Mrpb
07-08-2015, 10:12 AM
Thanks to Alan.

http://www.alanaragonblog.com/wp-content/uploads/2015/06/ISSNPoster2015-Anya-Ellerbroek.pdf

TheWaffleIron
07-09-2015, 09:01 AM
Thanks to Alan.

http://www.alanaragonblog.com/wp-content/uploads/2015/06/ISSNPoster2015-Anya-Ellerbroek.pdf

The results appear to be intriguing at first glance, but access to the full text would be preferable before any further discussion.

Chicago1287
07-09-2015, 09:23 AM
If you're trying to gain muscle mass (assuming you're lean enough) bulking is likely the fastest way to do it, at the expense of some fat gain. During a bulk, 0.8 gram protein per lb is likely enough. More may be useful.

If you're trying to reduce body fat, cutting is the fastest way to do it. Protein should be 2.3–3.1g/kg of fat free mass scaled upwards with severity of caloric restriction and leanness.

If you're trying to gain muscle while reduce body fat, the study at hand suggests you could do so by eating somewhat above maintenance* and ~1.5 gram protein per lb.

Now whether you want to trust a single study you'll have to decide for yourself. But you can test the recomp option for yourself to see if it works. If you notice your weight consistently going up then you're more in the 'bulking zone' than in the 'recomping zone'. And even in the bulking zone recomp effects can happen of course. While you're doing the recomp option you should be seeing consistent progress on your lifts. If not, it's likely you're not gaining muscle.

* what your maintenance was with ~1 gram protein per lb.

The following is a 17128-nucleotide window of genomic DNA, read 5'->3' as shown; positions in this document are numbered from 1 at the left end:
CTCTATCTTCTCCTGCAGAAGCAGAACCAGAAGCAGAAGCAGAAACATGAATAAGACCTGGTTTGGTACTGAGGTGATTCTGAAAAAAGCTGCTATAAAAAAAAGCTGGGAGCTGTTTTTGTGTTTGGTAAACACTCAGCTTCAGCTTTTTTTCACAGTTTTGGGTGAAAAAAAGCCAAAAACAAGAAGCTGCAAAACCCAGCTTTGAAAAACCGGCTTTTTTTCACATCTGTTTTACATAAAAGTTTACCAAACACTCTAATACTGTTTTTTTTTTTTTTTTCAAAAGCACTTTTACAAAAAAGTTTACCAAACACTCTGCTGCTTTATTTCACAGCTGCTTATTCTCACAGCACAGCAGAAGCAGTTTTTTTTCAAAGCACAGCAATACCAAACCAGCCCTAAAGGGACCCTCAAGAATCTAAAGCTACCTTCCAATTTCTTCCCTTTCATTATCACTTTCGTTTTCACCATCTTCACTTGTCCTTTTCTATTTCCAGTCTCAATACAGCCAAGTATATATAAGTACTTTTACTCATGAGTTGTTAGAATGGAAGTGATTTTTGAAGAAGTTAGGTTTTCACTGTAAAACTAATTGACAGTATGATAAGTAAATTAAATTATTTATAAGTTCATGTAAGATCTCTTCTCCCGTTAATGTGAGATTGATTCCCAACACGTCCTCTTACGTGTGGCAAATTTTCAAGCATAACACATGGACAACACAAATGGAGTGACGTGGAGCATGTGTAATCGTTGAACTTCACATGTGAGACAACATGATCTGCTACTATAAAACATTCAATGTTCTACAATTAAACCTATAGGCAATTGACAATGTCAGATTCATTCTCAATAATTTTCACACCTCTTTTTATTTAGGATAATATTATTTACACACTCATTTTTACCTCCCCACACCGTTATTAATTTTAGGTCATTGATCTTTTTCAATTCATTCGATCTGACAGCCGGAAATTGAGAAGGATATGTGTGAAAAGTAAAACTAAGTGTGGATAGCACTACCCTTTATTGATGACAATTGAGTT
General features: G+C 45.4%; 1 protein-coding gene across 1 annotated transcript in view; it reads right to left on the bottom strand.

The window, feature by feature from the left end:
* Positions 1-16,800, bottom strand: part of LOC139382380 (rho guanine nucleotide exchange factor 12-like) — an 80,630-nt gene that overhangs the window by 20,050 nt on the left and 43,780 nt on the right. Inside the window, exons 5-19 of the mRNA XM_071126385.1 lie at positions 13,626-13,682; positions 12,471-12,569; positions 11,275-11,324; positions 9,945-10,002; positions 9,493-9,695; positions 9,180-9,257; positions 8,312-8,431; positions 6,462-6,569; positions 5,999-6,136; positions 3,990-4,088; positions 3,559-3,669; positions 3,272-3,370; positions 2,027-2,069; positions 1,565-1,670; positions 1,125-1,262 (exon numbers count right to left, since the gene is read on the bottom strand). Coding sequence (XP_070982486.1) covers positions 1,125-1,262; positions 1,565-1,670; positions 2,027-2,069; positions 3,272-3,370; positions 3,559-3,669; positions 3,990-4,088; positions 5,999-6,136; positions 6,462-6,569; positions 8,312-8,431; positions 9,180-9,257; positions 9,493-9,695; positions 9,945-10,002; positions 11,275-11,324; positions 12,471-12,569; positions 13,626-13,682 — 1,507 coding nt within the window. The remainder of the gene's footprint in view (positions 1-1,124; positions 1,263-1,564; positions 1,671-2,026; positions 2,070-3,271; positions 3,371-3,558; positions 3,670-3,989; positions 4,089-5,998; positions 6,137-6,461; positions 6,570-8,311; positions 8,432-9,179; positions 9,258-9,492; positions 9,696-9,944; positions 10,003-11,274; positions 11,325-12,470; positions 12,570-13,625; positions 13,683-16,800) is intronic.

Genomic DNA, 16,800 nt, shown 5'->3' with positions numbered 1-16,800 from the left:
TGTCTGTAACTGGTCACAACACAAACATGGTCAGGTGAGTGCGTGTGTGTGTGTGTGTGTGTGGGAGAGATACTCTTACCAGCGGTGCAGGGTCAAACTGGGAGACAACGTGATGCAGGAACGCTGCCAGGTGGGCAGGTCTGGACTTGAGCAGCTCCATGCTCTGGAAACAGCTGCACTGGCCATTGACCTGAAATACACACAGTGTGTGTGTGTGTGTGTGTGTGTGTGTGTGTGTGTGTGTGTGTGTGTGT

It's tough to know what study/advice to go with.

This isn't from personal experience because I'm still a fat ****...but I have seen plenty of people lose a ton of fat (down to single digits or close) with their protein levels very low. There are actually some on this forum that have done it which really surprised the hell out of me. One guy in the fat loss forum about a year ago didn't get more than 100g a day and his results were crazy. I tried it myself after seeing his pictures and I did for a few months with no strength or muscle loss. Although I have to mention that I did stop once I got down 25lb (halfway through my cut) for personal reasons so I don't know what would have happened if I continued.

Mrpb
07-09-2015, 09:28 AM
The results appear to be intriguing at first glance, but access to the full text would be preferable before any further discussion.

What's the information you're looking for? Having participated in conversations with some of the researchers, I'm not expecting much new information in the full text.

One thing I'm hoping for is the exact training protocol. So far all I know is 5 days a week, alternating between upper and lower days, daily undulating periodization.

TheWaffleIron
07-09-2015, 10:13 AM